On 12 October 1917 while William O'Brien was on her homeward journey, the USSB sent Requisition Order to the ship's owners. The freighter arrived at New York and finished discharging her cargo by October 19 and after obtaining approval from USSB, loaded for her upcoming trip to France. The ship left New York on October 24 and after arriving at Le Havre and unloading her cargo, she was immediately requisitioned by the Army Transportation Service to be used as a supply transport for the American Expeditionary Forces in France. The vessel was directed to proceed to Cardiff where she was surveyed and underwent repairs, and subsequently put under Army control on November 27. On 26 November 1917 while entering the port of Barry Roads and looking for anchorage, William O'Brien struck British steamer SS Kyleakin anchored in port and caused minor damage to the latter's hull.[14]

On 22 November 1917 approximately 90% of Huron Navigation Corp. stock was bought for US$700,000 by the France & Canada Steamship Corp. owned by Charles and Francis R. Mayer bringing the vessel under their control. The Army wanted to use William O'Brien as a collier but after one trip from Cardiff to Le Havre, they discovered the vessel was ill-equipped for that purpose being a former lumber carrier. As a result, in January 1918 they entered into agreement with British Admiralty trading the services of William O'Brien for two smaller vessels capable of carrying coal. The vessel remained in Army service and operated by the British Admiralty through the early part of 1919.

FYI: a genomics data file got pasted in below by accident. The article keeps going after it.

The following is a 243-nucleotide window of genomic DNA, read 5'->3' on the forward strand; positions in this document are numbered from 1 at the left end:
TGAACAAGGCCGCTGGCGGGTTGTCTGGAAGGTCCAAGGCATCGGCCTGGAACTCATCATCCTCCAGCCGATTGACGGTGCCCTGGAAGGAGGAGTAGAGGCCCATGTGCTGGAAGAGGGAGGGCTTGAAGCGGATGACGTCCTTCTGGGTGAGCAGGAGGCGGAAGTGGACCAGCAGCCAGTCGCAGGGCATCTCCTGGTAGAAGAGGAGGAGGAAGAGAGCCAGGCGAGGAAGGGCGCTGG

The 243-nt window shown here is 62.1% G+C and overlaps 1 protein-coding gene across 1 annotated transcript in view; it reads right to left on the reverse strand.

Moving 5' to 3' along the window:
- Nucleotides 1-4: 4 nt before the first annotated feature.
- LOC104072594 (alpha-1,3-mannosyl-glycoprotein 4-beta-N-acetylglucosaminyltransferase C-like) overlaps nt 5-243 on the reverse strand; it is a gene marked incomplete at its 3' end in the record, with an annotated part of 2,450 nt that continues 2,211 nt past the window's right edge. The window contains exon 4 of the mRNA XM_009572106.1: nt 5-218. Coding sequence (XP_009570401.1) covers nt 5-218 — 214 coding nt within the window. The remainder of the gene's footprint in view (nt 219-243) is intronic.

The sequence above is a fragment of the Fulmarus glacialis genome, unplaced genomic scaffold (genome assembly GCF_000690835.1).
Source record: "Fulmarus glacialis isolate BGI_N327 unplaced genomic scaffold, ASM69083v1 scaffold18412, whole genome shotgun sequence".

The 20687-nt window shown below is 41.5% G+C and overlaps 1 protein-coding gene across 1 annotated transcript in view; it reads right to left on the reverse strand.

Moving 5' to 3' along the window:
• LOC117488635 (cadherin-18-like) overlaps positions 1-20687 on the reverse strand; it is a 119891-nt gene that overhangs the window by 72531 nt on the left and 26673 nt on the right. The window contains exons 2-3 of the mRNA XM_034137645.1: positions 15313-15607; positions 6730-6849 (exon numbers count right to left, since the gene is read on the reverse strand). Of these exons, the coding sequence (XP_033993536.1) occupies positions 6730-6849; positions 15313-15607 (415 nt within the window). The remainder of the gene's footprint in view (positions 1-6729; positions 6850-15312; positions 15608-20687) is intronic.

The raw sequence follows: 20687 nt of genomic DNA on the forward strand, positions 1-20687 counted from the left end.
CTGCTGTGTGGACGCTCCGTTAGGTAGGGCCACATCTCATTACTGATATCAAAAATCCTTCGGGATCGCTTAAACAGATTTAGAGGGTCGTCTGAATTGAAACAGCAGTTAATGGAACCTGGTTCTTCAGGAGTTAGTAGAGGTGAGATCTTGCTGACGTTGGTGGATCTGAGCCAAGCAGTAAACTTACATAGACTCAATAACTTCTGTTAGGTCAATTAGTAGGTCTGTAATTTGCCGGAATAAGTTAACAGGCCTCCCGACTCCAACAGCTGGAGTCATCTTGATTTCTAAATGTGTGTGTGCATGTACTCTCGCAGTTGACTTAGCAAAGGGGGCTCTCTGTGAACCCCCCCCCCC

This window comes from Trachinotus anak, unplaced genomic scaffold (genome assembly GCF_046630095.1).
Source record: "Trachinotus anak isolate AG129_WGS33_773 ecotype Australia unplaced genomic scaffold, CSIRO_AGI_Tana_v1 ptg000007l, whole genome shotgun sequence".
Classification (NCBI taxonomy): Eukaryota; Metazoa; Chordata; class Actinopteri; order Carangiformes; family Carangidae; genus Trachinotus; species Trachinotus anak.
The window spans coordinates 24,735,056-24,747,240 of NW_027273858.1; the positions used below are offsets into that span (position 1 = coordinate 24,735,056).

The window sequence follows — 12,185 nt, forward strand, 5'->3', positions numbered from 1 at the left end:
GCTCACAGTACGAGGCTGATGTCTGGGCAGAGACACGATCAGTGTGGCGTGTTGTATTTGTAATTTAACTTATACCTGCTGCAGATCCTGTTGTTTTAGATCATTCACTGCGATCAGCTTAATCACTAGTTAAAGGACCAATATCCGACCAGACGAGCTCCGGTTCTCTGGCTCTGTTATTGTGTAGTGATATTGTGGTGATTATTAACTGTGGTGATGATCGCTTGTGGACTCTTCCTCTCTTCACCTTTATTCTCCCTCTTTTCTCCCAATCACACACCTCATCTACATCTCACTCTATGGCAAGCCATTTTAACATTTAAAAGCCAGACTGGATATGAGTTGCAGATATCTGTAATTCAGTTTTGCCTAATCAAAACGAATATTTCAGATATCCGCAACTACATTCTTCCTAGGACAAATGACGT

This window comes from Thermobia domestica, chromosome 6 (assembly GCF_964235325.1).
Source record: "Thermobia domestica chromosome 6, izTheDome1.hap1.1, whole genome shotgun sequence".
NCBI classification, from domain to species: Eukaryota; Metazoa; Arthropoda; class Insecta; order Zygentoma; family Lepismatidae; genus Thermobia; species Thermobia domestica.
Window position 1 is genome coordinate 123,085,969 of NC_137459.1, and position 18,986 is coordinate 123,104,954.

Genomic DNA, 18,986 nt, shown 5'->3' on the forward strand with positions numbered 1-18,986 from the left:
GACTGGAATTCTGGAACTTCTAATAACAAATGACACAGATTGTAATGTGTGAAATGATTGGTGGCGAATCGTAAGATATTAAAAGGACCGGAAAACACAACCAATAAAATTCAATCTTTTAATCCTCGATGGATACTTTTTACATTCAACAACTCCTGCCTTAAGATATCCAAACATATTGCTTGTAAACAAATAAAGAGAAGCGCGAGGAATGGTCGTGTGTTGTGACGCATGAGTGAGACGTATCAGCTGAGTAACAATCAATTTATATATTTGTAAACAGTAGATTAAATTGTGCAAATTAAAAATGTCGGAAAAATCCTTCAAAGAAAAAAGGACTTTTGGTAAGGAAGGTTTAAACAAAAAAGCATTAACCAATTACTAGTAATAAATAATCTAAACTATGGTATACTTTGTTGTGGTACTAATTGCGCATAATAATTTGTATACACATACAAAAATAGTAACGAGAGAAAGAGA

On 16 October 1918 William O'Brien, while in the British Admiralty service, collided in River Mersey with British steamer SS Dorington Court and was forced to beach herself to avoid sinking.[15]